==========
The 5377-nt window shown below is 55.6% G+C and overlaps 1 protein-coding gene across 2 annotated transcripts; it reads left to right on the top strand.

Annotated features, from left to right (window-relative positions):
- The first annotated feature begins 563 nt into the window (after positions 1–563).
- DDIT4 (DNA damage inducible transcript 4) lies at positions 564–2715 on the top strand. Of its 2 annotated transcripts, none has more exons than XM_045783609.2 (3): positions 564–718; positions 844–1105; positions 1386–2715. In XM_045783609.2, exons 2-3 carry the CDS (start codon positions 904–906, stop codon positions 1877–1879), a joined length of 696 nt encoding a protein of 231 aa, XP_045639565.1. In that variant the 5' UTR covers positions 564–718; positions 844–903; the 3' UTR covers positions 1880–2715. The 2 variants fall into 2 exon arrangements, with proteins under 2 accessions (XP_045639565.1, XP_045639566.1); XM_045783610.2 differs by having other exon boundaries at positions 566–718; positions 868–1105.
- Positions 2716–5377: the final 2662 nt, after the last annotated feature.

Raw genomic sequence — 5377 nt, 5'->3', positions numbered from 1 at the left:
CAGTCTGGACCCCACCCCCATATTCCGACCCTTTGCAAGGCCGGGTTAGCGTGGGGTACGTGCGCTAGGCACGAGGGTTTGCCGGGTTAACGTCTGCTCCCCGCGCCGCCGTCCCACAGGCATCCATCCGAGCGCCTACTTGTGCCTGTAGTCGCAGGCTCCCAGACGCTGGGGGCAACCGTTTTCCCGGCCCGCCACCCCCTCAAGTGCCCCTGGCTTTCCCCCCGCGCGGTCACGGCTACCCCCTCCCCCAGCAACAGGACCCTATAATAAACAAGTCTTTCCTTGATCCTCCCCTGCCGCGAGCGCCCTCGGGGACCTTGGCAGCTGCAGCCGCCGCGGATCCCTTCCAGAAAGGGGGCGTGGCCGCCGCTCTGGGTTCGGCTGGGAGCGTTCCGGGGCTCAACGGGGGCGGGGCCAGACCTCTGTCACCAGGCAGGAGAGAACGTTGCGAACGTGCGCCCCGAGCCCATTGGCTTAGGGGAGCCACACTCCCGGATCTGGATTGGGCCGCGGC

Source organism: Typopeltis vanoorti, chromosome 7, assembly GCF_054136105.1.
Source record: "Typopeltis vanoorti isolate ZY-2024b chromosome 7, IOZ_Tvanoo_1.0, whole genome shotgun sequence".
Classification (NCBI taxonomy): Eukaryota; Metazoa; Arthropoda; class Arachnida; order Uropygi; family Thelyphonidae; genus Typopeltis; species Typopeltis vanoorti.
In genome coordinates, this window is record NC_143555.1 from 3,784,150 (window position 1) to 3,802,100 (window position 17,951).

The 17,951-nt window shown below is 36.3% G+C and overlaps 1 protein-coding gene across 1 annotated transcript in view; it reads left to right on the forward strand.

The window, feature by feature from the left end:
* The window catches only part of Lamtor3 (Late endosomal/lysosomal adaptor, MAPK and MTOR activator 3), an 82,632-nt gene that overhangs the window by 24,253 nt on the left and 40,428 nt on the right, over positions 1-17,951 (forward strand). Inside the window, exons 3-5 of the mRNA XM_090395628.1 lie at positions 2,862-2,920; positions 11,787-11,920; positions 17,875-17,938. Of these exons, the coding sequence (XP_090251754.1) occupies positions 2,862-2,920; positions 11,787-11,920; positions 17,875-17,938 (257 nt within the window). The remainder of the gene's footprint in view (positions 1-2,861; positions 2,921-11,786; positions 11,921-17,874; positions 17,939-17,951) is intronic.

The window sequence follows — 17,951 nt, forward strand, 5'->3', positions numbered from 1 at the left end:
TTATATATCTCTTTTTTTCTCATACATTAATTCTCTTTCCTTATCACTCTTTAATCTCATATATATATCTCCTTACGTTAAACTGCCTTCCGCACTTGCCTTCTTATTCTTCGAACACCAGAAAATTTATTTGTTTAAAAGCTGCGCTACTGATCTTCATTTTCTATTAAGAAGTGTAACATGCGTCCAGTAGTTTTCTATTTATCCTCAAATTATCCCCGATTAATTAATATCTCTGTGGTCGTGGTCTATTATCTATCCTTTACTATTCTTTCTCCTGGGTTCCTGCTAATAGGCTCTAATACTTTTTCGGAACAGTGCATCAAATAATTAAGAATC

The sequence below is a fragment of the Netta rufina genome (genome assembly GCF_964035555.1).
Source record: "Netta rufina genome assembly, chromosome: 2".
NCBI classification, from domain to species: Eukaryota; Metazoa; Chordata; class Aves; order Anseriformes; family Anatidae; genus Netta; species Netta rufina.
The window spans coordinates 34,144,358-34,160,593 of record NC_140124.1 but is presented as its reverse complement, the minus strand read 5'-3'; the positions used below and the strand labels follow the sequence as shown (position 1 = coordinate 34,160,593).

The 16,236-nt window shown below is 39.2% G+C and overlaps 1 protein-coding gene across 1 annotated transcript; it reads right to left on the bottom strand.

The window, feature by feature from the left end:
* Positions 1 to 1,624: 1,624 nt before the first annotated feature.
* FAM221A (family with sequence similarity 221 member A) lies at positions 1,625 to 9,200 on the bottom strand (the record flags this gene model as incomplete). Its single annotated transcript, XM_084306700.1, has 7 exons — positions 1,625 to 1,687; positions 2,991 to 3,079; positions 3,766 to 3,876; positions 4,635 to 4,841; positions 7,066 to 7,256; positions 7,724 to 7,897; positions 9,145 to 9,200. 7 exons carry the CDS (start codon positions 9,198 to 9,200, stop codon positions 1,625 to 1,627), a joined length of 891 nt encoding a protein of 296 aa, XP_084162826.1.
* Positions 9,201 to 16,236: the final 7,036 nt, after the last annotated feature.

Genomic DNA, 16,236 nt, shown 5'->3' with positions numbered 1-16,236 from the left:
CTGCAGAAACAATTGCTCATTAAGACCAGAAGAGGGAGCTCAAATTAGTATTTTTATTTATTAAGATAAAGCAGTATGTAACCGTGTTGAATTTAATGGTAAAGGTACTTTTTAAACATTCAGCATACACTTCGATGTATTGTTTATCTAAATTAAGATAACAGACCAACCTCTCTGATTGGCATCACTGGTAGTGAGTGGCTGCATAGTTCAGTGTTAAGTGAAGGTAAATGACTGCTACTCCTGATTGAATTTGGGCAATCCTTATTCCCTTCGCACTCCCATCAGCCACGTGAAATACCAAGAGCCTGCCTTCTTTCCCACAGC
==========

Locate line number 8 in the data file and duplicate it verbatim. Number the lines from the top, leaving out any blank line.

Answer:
Source organism: Typopeltis vanoorti, chromosome 7, assembly GCF_054136105.1.